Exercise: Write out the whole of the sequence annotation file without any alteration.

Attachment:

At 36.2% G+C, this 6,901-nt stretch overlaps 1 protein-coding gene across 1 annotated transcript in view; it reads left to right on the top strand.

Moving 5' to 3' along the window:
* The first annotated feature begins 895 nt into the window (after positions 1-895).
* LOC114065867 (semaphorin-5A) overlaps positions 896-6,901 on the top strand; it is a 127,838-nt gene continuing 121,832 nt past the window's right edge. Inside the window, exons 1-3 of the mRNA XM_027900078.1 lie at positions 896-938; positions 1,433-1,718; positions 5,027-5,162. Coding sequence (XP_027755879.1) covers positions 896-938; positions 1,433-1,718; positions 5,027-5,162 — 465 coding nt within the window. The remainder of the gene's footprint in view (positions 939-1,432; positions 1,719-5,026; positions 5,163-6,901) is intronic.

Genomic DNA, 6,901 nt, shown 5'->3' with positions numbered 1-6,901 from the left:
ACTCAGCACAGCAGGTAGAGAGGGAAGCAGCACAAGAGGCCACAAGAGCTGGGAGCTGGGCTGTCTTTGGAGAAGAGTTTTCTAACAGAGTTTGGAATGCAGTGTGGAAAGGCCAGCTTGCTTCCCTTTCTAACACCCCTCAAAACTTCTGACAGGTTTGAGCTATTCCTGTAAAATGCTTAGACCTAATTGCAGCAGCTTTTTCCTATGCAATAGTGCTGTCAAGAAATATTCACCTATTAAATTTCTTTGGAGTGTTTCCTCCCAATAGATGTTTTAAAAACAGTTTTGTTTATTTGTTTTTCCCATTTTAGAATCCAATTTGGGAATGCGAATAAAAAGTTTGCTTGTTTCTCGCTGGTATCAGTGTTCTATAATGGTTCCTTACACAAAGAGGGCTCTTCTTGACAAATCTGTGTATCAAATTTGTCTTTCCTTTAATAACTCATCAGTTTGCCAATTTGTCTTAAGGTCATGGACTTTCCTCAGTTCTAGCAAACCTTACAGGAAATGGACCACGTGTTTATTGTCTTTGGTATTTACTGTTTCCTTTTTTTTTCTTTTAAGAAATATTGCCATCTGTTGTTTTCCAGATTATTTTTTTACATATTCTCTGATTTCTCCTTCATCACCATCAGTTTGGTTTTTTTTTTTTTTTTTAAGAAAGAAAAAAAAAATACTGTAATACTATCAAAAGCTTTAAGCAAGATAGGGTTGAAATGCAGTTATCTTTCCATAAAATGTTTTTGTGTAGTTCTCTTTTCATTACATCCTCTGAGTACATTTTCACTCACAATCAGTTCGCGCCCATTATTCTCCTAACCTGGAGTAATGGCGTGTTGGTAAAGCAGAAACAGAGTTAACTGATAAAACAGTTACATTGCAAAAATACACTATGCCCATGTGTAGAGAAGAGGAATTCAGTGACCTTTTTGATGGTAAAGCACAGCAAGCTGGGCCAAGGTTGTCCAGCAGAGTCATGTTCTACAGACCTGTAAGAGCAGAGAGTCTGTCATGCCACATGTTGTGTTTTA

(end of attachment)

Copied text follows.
At 36.2% G+C, this 6,901-nt stretch overlaps 1 protein-coding gene across 1 annotated transcript in view; it reads left to right on the top strand.

Moving 5' to 3' along the window:
* The first annotated feature begins 895 nt into the window (after positions 1-895).
* LOC114065867 (semaphorin-5A) overlaps positions 896-6,901 on the top strand; it is a 127,838-nt gene continuing 121,832 nt past the window's right edge. Inside the window, exons 1-3 of the mRNA XM_027900078.1 lie at positions 896-938; positions 1,433-1,718; positions 5,027-5,162. Coding sequence (XP_027755879.1) covers positions 896-938; positions 1,433-1,718; positions 5,027-5,162 — 465 coding nt within the window. The remainder of the gene's footprint in view (positions 939-1,432; positions 1,719-5,026; positions 5,163-6,901) is intronic.

Genomic DNA, 6,901 nt, shown 5'->3' with positions numbered 1-6,901 from the left:
ACTCAGCACAGCAGGTAGAGAGGGAAGCAGCACAAGAGGCCACAAGAGCTGGGAGCTGGGCTGTCTTTGGAGAAGAGTTTTCTAACAGAGTTTGGAATGCAGTGTGGAAAGGCCAGCTTGCTTCCCTTTCTAACACCCCTCAAAACTTCTGACAGGTTTGAGCTATTCCTGTAAAATGCTTAGACCTAATTGCAGCAGCTTTTTCCTATGCAATAGTGCTGTCAAGAAATATTCACCTATTAAATTTCTTTGGAGTGTTTCCTCCCAATAGATGTTTTAAAAACAGTTTTGTTTATTTGTTTTTCCCATTTTAGAATCCAATTTGGGAATGCGAATAAAAAGTTTGCTTGTTTCTCGCTGGTATCAGTGTTCTATAATGGTTCCTTACACAAAGAGGGCTCTTCTTGACAAATCTGTGTATCAAATTTGTCTTTCCTTTAATAACTCATCAGTTTGCCAATTTGTCTTAAGGTCATGGACTTTCCTCAGTTCTAGCAAACCTTACAGGAAATGGACCACGTGTTTATTGTCTTTGGTATTTACTGTTTCCTTTTTTTTTCTTTTAAGAAATATTGCCATCTGTTGTTTTCCAGATTATTTTTTTACATATTCTCTGATTTCTCCTTCATCACCATCAGTTTGGTTTTTTTTTTTTTTTTTAAGAAAGAAAAAAAAAATACTGTAATACTATCAAAAGCTTTAAGCAAGATAGGGTTGAAATGCAGTTATCTTTCCATAAAATGTTTTTGTGTAGTTCTCTTTTCATTACATCCTCTGAGTACATTTTCACTCACAATCAGTTCGCGCCCATTATTCTCCTAACCTGGAGTAATGGCGTGTTGGTAAAGCAGAAACAGAGTTAACTGATAAAACAGTTACATTGCAAAAATACACTATGCCCATGTGTAGAGAAGAGGAATTCAGTGACCTTTTTGATGGTAAAGCACAGCAAGCTGGGCCAAGGTTGTCCAGCAGAGTCATGTTCTACAGACCTGTAAGAGCAGAGAGTCTGTCATGCCACATGTTGTGTTTTA